Published on 2019/09/26

How Credential Transparency Can Drive Lifelong Learning Access and Impact

The EvoLLLution | How Credential Transparency Can Drive Lifelong Learning Access and Impact
Non-credit credentials are becoming increasingly common currency in the labor market, so it’s essential to create registries that provides statewide and national transparency into what skills and competencies these credentials signal.

With technology rapidly advancing, resulting in occupations enhancing quickly, employees won’t be able to keep pace with the changing requirements of their jobs if they don’t update their skills. Non-degree programming and their associated credentials—including certificates, certifications, badges and more— have emerged as an essential component to communicating the outcomes of these lifelong learning engagements and helping individuals and businesses address skill gaps. However, this shift creates a challenging situation for postsecondary institutions, which have a new role to play in supporting employability and the health of the labor market.

In this interview, Eleni Papadakis and Marina Parr discuss their early work in creating this transparency through Career Bridge—Washington’s one-stop source for career planning—and explain how the shift to Credential Engine will build upon this work. 

The EvoLLLution (Evo): Why are sub-degree credentials—like certificates, certifications and CEUs—so important in the modern workforce?

Eleni Papadakis and Marina Parr (EP/MP): These types of credentials have always been important, usually as a reasonable means to get or keep a particular job, or to advance along a career path. Since such credential programs are usually short-term, they are generally much less costly than traditional postsecondary programs and may be offered partially or fully online, making programs much more accessible.

It’s become clear that the need for skills-based, shorter-term training is only going to increase as technology accelerates and occupations change. Often more swiftly than our labor market research can catalog and quantify. This doesn’t mean we’re advocating that we do away with degrees or longer-term professional pathways. We need to rethink what we mean by education pathways, so that our systems don’t inadvertently hamper progress towards career goals and economic security.  Non-degree credentials can serve as a bridge to a critical next step on the path to a career.

Workers will be expected to acquire new skills as they are needed, in the same way that business has adopted a “just in time” model for delivering products. For businesses that support the upskilling of their workers, they are looking for expediency from training providers—with little to no detriment to business operations or productivity. When workers are responsible for their own upskilling, they want training to fit into their work and home schedules, at an affordable cost.  Our education providers are becoming better at delivering targeted education and training online on evenings and weekends, at the work site, and at other convenient venues.  An increasing number of employers are partnering with education providers to offer this learning in the workplace, sometimes during work hours, often through work-based approaches to keep employees up to date and ready for what’s next.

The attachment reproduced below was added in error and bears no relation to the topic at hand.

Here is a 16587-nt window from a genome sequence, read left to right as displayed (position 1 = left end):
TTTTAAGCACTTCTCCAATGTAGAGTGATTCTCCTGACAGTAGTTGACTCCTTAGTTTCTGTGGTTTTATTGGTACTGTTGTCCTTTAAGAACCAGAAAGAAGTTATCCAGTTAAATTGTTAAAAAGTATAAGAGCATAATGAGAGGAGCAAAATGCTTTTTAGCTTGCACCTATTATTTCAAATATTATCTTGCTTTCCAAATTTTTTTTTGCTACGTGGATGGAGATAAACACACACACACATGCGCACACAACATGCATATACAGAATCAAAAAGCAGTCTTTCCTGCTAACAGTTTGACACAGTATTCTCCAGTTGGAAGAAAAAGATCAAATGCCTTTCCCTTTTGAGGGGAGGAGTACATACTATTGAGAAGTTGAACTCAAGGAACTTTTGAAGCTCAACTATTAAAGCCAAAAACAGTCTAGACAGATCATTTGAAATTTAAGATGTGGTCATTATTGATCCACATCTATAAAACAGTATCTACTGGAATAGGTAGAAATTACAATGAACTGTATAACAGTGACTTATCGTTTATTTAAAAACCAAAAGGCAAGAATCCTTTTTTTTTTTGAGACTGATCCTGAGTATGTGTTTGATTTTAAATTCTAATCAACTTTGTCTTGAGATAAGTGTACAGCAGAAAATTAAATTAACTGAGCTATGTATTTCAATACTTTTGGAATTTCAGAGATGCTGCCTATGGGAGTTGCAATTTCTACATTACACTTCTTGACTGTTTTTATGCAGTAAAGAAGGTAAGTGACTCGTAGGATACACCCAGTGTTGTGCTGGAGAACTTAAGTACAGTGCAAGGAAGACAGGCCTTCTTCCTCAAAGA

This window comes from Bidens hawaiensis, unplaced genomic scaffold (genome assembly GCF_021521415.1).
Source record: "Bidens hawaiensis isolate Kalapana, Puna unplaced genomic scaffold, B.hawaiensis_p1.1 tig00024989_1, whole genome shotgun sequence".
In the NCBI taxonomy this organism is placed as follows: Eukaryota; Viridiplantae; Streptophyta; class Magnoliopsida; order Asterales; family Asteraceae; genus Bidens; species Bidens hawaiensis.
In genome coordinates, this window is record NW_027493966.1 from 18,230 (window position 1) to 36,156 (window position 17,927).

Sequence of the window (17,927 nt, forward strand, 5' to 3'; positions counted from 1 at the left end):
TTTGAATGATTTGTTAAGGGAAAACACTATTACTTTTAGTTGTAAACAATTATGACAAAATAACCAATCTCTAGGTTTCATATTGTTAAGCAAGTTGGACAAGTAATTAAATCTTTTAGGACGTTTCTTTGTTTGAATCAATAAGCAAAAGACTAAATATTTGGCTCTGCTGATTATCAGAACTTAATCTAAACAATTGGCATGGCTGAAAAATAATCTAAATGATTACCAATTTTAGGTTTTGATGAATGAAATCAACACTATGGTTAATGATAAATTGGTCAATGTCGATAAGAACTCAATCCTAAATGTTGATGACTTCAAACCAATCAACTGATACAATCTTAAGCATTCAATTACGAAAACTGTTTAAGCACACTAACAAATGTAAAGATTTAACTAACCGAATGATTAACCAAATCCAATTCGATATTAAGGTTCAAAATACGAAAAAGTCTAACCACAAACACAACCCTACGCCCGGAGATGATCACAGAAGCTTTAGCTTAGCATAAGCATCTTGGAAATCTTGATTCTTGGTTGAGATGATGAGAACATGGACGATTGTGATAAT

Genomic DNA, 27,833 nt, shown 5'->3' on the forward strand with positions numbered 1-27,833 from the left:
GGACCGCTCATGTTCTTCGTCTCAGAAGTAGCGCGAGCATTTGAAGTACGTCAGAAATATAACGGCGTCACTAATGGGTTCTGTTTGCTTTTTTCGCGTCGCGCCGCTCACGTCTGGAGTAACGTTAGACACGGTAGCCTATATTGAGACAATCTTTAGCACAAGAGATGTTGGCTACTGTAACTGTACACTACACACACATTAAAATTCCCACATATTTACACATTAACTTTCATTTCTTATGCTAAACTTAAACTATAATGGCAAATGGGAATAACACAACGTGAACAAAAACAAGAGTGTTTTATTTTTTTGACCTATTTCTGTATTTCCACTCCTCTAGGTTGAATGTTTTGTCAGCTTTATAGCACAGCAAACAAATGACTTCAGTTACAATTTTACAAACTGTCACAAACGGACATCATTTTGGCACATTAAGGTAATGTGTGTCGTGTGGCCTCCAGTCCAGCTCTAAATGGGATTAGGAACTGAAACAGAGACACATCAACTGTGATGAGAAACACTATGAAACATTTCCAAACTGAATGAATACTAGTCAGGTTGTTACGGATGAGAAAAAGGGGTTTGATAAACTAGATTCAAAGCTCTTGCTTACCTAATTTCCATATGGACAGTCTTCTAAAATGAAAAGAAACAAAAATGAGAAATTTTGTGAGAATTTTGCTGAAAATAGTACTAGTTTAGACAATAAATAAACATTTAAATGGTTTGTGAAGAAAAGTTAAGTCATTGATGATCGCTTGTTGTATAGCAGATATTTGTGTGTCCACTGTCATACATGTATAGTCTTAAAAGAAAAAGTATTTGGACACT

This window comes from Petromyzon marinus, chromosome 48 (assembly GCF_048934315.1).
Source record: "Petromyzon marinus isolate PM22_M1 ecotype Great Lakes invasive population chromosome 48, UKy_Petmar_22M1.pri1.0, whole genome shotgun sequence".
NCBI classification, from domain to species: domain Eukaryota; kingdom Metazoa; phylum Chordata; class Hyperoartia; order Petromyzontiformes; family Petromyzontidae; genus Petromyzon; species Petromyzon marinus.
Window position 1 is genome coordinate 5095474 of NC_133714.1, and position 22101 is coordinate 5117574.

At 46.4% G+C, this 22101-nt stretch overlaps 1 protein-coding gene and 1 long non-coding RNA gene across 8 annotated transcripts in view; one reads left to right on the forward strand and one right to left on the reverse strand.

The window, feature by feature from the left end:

We also need to rethink our credential pathways so that each learning step adds momentum to an individual’s career and economic progress.  We should no longer be defining credentials as degree or non-degree, but instead start mapping pathways by skills, competencies and experiences.  Both students and employers will then be better able to navigate the credential marketplace and build on the established set of skills and competencies whenever job disruptions occur.

So shorter, more skills-focused credentials are going to be needed by all workers—whether they have a foundation that includes a “traditional” bachelor’s degree, a career-focused associate’s degree, or have worked their way up through an alternative pathway or completed an apprenticeship. Credentials are proliferating as we speak, with 330,000 unique credentials in the U.S. alone. That number is only going to grow as our workforce and employers seek out training solutions that align with ever-changing, ever-evolving occupations, and those that haven’t been created yet.

What isn’t as clear is where to find these credentials, how we can understand their actual value, and make comparisons with similar credentials to see which one leads to higher pay and career advancement. Our latest project at Washington’s Workforce Board is to better translate these skills, competencies and experiences through a project that links our site with Credential Engine, which is creating a national registry of credentials. A first step of this project is publishing thousands of Career Bridge’s education programs (credentials) to this national platform. But a bigger, more ambitious goal is to better describe what goes into each of these education credentials so consumers and employers know what skills are gained and how they apply to the marketplace. With this “apples to apples” comparison, potential students and our current workforce can make informed decisions about what credentials to acquire and whether they are likely to pay off.

Evo: Why did Washington’s Workforce Board launch the Career Bridge platform?

EP/MP: Ten years ago, our state’s economy was at a low point as Washingtonians—and citizens across the U.S.—grappled with the Great Recession. Washington’s Workforce Board had embarked on designing a public-facing career and education website at least a year before the late-2007 recession hit. Suddenly, there was increased urgency to launch this new website, as unemployment surged and the state plunged into economic uncertainty.

In 2009, Washington Career Bridge made its debut. It was the right tool at the right time, even if it wasn’t as user-friendly or as comprehensive as it would become. From the start, Career Bridge featured a wide range of shorter-term education and training programs—from career-focused certificates that took a few weeks (or days) to complete to two-year associate’s degrees from the state’s 34 community and technical colleges.

Workforce Board staff worked quickly to put that information online so unemployed Washington residents could better understand their education options in one central place. Because Career Bridge was also designed as the home of the state’s Eligible Training Provider List, it was a natural go-to resource at the state’s WorkSource employment centers. This federally required list shows which education programs meet employment and earnings thresholds and are eligible to receive federal training dollars. WorkSource customers, many hoping to leverage these federal funds, looked to Career Bridge to determine which programs they could enroll in using these resources.